How to subscribe to state changes without using @connectTo

I apologize if this has been covered before. I searched, honest :slight_smile:

How do I do this without using the @connectTo decorator? I need it for a hierarchical state that I’m using.

 // app.ts
  import { pluck } from 'rxjs/operators';
    selector: (store) => store.state.pipe(pluck('frameworks')),
    onChanged: 'changeHandler'
  export class App {
    changeHandler(newState: State, oldState: State) {
      console.log('The state has changed', newState);
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So what was the exact trouble you had with normal rxjs subscription approach as described here? The pluck function?

If you take a look at the sample, the subscription is really no different from the subscription passed to connectTo. The changed handler is the subscription handler with the only difference that you only get the next emitted state and the previous one most likely already lies around somewhere in this.state.

this.subscription =
    (state) => this.state = state

If you’d like to have both of them available, so current plus previous you could make use of pairwise and not forgetting to fill in the first fake previous
    .startWith(null) // fill the buffer for the first non-existing previous
    .subscribe([previousState,  currentState] => {
        if (previousState === null) {
            console.log('Probably first emission...');
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Thanks @zewa666. That’s what I needed to know. I thought maybe you magically had the previous state somewhere but I guess you rely on the decorated class’s state property for the previous state.

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Exactly its just the workaround for familiarity with changedHandlers. So you think we should update the docs for the simple subscription to make clear one can use all the fancy rxjs functions?

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Yes, I think updating the docs would be great. Thanks.

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Can I just clarify that store.state.subscription(state => this.state = state); should be disposed?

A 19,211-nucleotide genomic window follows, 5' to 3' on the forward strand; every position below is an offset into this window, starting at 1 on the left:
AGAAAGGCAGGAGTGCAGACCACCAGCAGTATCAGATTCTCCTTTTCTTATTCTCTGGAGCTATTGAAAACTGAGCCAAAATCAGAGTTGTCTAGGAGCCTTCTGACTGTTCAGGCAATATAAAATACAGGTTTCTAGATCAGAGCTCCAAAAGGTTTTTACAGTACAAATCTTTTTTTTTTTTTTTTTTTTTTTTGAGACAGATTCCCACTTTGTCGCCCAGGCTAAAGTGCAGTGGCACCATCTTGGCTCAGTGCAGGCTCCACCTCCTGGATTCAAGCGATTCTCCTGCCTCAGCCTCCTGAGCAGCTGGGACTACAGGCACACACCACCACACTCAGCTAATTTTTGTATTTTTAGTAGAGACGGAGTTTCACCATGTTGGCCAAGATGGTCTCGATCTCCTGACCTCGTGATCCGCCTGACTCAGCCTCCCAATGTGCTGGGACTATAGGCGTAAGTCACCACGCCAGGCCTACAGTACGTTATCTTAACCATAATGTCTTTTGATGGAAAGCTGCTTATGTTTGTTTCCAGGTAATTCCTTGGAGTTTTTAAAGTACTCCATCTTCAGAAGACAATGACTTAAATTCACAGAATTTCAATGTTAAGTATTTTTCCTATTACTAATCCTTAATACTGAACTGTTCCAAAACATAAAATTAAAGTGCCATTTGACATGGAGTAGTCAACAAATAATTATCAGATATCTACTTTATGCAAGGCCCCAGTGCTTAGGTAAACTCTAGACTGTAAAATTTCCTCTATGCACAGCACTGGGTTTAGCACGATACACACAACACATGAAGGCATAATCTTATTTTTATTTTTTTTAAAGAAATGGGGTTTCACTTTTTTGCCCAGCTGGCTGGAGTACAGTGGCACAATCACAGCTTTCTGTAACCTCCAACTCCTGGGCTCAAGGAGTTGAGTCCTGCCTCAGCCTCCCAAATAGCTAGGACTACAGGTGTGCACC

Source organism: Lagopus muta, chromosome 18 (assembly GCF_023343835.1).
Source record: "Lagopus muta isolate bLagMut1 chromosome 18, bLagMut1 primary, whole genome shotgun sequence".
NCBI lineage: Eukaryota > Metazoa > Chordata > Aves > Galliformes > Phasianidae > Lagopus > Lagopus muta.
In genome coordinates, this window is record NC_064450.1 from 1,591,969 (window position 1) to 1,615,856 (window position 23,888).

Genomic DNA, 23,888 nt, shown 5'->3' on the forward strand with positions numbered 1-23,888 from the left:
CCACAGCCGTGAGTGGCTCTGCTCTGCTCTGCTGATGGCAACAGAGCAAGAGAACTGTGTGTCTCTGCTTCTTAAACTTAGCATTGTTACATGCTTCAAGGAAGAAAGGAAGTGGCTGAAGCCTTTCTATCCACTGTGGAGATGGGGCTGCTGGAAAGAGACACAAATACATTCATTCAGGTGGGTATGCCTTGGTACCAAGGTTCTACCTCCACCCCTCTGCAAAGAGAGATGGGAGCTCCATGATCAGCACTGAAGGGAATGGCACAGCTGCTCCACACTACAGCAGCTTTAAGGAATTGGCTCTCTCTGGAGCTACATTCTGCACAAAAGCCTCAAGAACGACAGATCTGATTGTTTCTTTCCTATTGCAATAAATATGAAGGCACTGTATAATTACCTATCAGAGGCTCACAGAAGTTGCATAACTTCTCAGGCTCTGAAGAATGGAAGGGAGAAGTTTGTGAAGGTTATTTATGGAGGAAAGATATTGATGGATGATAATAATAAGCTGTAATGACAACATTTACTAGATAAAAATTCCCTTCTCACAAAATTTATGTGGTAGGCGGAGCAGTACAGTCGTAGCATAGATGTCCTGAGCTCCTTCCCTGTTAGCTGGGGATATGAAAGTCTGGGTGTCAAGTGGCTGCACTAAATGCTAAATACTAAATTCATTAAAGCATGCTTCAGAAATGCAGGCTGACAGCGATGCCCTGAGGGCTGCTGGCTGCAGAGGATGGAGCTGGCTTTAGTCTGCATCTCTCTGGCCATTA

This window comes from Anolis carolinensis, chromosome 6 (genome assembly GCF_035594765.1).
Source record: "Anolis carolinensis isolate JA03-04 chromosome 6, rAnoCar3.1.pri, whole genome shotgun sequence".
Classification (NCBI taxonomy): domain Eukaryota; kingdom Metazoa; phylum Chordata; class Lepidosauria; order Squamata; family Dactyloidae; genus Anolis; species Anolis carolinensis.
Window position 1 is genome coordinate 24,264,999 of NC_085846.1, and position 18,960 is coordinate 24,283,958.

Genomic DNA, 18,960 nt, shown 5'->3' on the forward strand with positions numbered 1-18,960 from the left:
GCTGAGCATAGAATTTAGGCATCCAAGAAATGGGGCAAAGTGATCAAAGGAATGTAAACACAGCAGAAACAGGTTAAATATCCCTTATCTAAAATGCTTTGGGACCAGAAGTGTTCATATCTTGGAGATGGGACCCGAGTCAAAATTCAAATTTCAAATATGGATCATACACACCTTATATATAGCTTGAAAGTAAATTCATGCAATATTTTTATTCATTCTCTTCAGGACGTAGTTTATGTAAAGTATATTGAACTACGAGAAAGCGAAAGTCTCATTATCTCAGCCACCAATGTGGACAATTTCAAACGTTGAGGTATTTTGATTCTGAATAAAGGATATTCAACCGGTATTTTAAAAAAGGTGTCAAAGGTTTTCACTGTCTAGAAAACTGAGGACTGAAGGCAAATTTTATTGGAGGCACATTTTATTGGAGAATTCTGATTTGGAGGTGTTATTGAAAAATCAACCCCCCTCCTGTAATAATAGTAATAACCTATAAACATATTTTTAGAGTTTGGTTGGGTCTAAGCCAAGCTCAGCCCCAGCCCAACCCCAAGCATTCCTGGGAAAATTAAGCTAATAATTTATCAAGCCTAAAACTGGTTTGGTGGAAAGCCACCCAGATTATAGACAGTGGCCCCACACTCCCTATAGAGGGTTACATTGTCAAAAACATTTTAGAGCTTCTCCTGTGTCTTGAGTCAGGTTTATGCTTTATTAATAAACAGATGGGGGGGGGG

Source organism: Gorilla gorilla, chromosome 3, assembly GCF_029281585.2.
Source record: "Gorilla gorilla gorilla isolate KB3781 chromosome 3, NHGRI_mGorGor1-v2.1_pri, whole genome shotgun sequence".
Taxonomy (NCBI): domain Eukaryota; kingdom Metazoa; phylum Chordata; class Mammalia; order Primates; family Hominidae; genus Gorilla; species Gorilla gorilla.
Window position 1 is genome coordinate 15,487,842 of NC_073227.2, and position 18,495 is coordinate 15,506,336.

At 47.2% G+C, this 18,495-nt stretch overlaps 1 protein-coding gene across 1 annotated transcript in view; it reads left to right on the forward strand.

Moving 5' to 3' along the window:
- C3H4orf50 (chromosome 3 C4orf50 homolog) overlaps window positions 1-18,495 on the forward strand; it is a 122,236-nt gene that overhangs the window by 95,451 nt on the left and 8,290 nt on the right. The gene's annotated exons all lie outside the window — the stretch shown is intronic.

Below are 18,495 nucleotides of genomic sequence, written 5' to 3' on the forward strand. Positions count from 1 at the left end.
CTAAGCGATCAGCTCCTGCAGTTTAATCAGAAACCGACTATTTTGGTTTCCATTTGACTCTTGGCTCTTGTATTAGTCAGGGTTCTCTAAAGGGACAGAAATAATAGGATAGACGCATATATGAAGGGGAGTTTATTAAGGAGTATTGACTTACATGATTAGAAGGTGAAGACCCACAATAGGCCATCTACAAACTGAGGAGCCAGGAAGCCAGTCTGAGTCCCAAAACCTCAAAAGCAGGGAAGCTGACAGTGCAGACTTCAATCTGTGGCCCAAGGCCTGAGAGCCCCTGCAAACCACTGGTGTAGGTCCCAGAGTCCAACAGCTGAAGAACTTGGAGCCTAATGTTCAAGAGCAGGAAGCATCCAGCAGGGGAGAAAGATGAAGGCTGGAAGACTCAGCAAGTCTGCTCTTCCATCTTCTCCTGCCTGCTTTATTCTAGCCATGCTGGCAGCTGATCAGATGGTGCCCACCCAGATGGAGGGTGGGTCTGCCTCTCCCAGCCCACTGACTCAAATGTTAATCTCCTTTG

Looking at your code I note that you set this.subscription = ...

In my code I’ve just been registering the subscription in the ctor()

@observable public state: IState;

constructor(store: Store<IState>)
  store.state.subscribe(state => this.state = state);

Could this be why I’m getting many, many calls to stateChanged()??

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Yes you need to store the subscription and dispose it once your component gets unbound/detached.

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Is there a reason to not subscribe to state in the constructor()?

The reason I ask, is after you answered this question, I went back to the documentation and noticed that it says that you should subscribe/unsubscribe in bind() and unbind().

I went through all of my code adding the subscription to bind(), only to find that I have a lot of places where I depend on the value of state in activate().

Since bind() is called after activate(), of course everything is now broken.

It’s not a big deal to reset my code, but I’m curious now as to where I should perform the subscription?

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The place for subscribing doesnt really matter tbh. Going with bind helps mentally to also think about unbind wheras there is no destructor. Doing it inside attached though could trigger a rerender but even that might be neglectable depending on your use-case

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